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Munich Through The (Non-American) Looking Glass

French President Nicolas Sarkozy (left) and German Chancellor Angela Merkel speak to reporters in Munich.
French President Nicolas Sarkozy (left) and German Chancellor Angela Merkel speak to reporters in Munich.
MUNICH -- U.S. Vice President Joe Biden, who delivered the first major foreign-policy speech of President Barack Obama's new administration, was far and away the greatest attraction at this year's 45th Munich Security Conference.

Leaders of a number of European nations, including Germany and France, and top decision makers from Russia and Iran, among others, had gathered in anticipation of perhaps the most fundamental global policy shift since the end of the Cold War.

Most will leave Munich disappointed.

The United States may recognize the existence of a multiplicity of views, but it is not prepared to subject itself to the strictures of a multipolar world.

With what could almost be described as nonchalance, Biden brushed aside French President Nicolas Sarkozy's musings that power in today's world has become "relativized" by virtue of the rise of "other great powers."

If the United States is subject to encumbrances by "other forces," Biden said, these are phenomena like disease, poverty, and terrorism -- not other governments.

Rebuff To France, Germany

At other times, the hard steel of Biden's message to Europe was hidden -- and possibly reinforced -- by patronizing humor.

Welcoming France back into NATO's military structures, Biden also explained an earlier comment by Sarkozy that he had seen the vice president's speech in advance.

Russia is, in terms of European interests, a part of Europe and [our] relationship is therefore of an extraordinary importance.
"As we embark on this renewal project, as we like to think of it, the United States and other allies would warmly welcome -- and we do warmly welcome -- the decision by France to fully cooperate in NATO's structures," Biden said. "That's the main reason [Sarkozy] got our speech. You were supposed to say nicer things about me when you got the speech, Mr. President. That's a joke."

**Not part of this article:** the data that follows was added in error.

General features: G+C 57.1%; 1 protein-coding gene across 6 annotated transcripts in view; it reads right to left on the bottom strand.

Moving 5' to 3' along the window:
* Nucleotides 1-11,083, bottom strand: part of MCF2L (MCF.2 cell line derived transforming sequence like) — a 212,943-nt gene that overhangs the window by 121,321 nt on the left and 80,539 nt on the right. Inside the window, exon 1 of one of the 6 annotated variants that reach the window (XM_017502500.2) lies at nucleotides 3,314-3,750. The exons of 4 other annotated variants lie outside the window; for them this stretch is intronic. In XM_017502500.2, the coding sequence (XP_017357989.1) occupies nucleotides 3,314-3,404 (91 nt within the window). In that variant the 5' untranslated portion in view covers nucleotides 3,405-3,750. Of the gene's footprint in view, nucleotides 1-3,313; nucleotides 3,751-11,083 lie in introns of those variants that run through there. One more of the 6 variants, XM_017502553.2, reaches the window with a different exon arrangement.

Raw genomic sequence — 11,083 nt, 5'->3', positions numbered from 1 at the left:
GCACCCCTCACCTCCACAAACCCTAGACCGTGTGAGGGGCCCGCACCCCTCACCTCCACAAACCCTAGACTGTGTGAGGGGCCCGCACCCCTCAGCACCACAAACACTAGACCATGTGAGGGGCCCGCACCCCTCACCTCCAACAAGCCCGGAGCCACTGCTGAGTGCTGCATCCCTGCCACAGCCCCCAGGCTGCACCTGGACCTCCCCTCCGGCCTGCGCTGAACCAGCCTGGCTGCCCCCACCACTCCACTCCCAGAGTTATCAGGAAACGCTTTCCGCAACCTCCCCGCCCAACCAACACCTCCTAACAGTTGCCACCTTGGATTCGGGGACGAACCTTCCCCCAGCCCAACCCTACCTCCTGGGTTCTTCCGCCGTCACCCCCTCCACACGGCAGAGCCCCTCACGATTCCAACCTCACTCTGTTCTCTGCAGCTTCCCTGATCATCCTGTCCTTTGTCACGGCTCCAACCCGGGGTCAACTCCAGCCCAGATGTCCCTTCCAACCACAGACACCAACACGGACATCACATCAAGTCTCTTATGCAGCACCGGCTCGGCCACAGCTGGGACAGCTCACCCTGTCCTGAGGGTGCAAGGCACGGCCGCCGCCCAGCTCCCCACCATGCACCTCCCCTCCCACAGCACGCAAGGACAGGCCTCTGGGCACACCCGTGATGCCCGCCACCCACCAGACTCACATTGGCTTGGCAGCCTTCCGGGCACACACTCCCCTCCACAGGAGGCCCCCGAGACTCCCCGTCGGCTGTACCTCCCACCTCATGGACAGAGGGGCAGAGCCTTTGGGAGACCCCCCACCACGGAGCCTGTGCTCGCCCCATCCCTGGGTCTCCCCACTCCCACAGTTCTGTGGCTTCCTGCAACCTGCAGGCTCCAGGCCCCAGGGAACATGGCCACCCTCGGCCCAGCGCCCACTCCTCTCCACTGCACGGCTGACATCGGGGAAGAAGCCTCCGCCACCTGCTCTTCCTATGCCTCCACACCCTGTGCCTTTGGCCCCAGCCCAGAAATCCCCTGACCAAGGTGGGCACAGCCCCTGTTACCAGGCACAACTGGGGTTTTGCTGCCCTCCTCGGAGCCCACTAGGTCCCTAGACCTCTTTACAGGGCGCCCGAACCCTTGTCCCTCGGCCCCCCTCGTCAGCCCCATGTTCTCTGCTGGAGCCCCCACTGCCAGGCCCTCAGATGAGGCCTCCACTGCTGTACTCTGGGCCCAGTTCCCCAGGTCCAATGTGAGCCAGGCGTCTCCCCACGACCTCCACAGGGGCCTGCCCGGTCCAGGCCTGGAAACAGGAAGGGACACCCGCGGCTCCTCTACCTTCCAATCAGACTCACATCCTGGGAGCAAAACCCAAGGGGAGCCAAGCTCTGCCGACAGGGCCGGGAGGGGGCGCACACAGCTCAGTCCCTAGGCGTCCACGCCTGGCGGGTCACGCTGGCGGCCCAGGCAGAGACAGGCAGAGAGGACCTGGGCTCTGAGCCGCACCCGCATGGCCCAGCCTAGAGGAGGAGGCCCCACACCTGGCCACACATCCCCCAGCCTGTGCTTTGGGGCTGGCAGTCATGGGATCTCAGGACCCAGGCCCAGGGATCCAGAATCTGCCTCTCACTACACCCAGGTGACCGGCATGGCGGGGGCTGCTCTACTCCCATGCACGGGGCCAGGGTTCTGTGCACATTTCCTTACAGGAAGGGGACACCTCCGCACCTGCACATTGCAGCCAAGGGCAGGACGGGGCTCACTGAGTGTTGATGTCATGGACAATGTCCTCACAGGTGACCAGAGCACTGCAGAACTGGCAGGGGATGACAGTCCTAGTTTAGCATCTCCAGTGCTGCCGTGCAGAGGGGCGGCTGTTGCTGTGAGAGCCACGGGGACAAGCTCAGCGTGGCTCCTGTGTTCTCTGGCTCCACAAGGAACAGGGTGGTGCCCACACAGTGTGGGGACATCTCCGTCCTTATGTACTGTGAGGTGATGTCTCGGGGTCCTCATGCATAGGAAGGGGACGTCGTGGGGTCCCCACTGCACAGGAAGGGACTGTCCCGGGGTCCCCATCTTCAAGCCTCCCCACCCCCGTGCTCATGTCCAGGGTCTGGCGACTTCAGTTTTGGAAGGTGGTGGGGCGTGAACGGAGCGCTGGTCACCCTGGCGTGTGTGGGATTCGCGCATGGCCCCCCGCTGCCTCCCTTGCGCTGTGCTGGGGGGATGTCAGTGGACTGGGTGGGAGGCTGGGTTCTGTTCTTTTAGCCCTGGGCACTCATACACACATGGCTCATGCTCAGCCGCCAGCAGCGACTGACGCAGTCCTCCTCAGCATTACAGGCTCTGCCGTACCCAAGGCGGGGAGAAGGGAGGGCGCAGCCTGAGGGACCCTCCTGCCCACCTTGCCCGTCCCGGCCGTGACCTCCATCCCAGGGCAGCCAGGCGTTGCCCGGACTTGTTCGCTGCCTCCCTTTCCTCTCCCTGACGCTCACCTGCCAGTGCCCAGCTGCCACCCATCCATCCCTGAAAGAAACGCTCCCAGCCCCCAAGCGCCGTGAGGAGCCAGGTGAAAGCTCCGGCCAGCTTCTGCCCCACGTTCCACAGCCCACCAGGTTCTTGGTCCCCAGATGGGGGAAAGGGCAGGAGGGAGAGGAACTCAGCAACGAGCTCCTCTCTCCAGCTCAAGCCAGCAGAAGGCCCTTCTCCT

Biden's speech was at one level clearly intended as a rebuff to France and Germany, whose leaders in recent months have launched a concerted, high-profile drive to wrench back from Washington some of the control over Europe's security policy.

The Franco-German alliance will be symbolically reaffirmed at NATO's 60th anniversary summit in early April, hosted jointly by the German town of Kehl and the French city of Strasbourg.

While the general thrust of the French and German common cause was not in doubt at Munich, a number of intriguing divergences became evident in the course of the event.

Both countries want to strengthen the "European pillar" in NATO.

Neither wants to admit Ukraine or Georgia into the alliance.

Both feel a new accommodation needs to be reached with Russia reflecting Moscow's perceived power and ambition.

'Extraordinary Importance'

For Germany's Chancellor Angela Merkel, this is a common-sense proposition grounded in geopolitical reality -- Russia's cooperation is essential for the stability of Europe and the world.

"Russia is, of course, an integral part of the arms control efforts [with] the United States of America...Apart from this, at the same time, Russia is, in terms of European interests, a part of Europe and [our] relationship is therefore of an extraordinary importance," Merkel said.

Germany is willing to consider Russian President Dmitry Medvedev's proposed new European "security architecture," Merkel said, but added that Europe's interests are best served by binding Russia to existing security institutions and mechanisms -- such as the European Union, NATO, and the Organization for Security and Cooperation in Europe.

Iranian parliament speaker Ali Larijani in Munich
For Sarkozy, Russia's main worth resides in the fact that its rise -- just like that of "other great powers" such as China and India -- strengthens the argument for multipolarity and gives France a leg up in its quest to stand at eye level with the United States.

At the Munich conference, Sarkozy himself observed that France's geographical distance from Russia and the absence of real need for its gas mean his advocacy of Europe's accommodation of Russian ambition is not inspired by "weakness, fear, or interest." Recognizing Russia's ambition just makes sense.